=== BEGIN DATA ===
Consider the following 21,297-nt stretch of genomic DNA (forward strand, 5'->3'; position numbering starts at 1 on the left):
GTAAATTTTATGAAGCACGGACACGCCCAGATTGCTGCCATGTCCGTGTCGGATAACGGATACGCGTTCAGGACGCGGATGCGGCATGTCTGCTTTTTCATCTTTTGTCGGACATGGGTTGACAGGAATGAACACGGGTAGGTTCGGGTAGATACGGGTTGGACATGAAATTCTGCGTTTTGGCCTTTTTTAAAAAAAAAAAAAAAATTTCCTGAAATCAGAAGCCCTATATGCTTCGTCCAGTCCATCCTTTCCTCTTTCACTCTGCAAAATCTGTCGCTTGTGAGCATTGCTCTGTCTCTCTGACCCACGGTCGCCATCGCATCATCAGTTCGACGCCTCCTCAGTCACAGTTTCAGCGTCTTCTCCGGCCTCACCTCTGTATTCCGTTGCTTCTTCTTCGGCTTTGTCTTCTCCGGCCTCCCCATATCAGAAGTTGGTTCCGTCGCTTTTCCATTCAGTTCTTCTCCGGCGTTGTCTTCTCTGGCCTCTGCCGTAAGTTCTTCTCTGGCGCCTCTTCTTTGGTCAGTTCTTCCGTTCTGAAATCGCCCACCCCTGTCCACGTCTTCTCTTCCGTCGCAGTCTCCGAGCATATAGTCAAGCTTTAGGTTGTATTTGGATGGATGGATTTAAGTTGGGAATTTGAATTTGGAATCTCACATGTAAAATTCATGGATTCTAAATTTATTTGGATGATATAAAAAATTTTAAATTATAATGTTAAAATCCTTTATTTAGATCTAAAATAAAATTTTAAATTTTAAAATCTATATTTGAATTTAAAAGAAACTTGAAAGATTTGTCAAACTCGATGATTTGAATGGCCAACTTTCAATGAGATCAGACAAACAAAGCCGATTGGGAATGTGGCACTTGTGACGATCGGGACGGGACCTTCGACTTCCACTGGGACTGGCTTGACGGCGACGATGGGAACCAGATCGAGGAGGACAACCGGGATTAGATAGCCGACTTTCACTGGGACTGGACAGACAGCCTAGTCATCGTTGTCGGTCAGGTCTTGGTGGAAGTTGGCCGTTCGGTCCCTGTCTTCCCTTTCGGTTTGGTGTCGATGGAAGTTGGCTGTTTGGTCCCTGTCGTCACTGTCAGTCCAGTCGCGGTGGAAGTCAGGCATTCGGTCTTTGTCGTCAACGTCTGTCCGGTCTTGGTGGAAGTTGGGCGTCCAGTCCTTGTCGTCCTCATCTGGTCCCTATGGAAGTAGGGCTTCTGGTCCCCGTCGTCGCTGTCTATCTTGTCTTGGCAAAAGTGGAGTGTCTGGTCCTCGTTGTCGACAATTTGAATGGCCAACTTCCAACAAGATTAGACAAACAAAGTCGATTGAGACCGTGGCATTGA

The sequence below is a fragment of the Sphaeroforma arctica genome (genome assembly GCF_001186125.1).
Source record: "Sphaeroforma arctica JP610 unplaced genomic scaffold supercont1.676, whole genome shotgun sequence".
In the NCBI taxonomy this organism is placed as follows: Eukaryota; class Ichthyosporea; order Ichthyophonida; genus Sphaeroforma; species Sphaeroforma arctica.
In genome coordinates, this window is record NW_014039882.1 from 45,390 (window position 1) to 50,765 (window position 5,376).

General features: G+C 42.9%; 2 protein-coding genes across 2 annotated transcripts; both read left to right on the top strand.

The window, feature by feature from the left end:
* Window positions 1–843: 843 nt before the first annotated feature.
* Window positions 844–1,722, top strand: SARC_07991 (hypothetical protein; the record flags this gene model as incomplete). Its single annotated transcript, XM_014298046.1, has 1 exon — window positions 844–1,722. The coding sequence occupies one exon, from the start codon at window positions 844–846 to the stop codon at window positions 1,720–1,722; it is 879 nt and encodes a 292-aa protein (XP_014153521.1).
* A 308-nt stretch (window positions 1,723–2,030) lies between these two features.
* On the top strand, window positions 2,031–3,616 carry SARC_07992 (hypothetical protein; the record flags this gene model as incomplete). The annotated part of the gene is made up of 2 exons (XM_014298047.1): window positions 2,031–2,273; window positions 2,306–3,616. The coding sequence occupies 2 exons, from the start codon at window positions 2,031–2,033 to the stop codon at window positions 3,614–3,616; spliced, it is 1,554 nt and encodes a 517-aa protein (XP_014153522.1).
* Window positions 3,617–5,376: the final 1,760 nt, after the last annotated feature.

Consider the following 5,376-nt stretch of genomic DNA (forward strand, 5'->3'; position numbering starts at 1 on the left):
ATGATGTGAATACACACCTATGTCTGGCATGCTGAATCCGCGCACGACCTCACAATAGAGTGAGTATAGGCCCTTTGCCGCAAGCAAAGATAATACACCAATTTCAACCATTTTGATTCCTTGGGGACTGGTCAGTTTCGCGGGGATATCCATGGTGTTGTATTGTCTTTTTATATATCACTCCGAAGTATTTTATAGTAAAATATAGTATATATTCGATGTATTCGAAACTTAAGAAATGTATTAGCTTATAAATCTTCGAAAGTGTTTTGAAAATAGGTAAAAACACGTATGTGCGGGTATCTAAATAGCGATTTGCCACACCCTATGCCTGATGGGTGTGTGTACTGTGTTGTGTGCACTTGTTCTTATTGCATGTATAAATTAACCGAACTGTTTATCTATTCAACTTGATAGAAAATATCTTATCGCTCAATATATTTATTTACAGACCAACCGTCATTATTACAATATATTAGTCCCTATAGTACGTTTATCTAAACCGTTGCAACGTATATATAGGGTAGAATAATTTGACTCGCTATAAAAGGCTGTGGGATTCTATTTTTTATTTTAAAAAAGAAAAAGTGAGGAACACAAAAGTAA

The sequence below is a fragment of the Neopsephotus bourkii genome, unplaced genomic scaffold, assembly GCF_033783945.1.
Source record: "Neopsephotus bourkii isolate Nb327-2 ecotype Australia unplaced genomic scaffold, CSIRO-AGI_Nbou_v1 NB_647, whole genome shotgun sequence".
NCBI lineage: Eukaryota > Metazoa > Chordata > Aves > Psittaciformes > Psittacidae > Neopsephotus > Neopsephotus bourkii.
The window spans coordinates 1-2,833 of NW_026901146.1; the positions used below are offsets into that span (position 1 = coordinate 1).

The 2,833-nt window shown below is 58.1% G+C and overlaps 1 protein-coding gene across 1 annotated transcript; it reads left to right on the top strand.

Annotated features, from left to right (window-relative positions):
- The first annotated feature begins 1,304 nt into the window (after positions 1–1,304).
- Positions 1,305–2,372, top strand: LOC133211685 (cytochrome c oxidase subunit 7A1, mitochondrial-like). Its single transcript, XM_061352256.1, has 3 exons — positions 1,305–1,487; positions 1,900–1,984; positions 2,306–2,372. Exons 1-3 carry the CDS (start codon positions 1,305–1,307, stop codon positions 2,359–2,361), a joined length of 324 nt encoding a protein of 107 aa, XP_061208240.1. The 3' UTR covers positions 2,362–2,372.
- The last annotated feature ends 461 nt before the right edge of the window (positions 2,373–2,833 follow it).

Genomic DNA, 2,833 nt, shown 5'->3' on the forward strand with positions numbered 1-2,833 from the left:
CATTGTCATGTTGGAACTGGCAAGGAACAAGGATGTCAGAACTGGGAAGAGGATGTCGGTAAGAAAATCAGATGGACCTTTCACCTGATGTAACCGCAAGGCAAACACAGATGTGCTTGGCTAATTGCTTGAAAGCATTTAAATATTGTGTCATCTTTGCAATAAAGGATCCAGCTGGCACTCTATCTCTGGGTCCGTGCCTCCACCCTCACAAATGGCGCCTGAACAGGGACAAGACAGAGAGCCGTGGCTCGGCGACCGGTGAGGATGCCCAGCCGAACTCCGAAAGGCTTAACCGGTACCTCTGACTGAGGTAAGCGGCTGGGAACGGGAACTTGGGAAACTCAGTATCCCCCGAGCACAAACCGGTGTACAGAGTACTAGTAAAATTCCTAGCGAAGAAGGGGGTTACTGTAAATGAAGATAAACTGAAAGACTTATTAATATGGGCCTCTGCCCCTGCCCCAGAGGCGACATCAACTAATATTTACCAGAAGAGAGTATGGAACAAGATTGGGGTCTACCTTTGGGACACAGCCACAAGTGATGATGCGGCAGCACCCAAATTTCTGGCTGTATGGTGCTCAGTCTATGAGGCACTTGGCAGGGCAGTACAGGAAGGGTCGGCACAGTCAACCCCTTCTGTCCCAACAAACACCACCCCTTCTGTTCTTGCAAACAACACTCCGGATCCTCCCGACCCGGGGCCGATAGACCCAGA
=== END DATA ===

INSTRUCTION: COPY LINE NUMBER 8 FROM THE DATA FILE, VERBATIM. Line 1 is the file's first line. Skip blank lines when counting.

The window, feature by feature from the left end: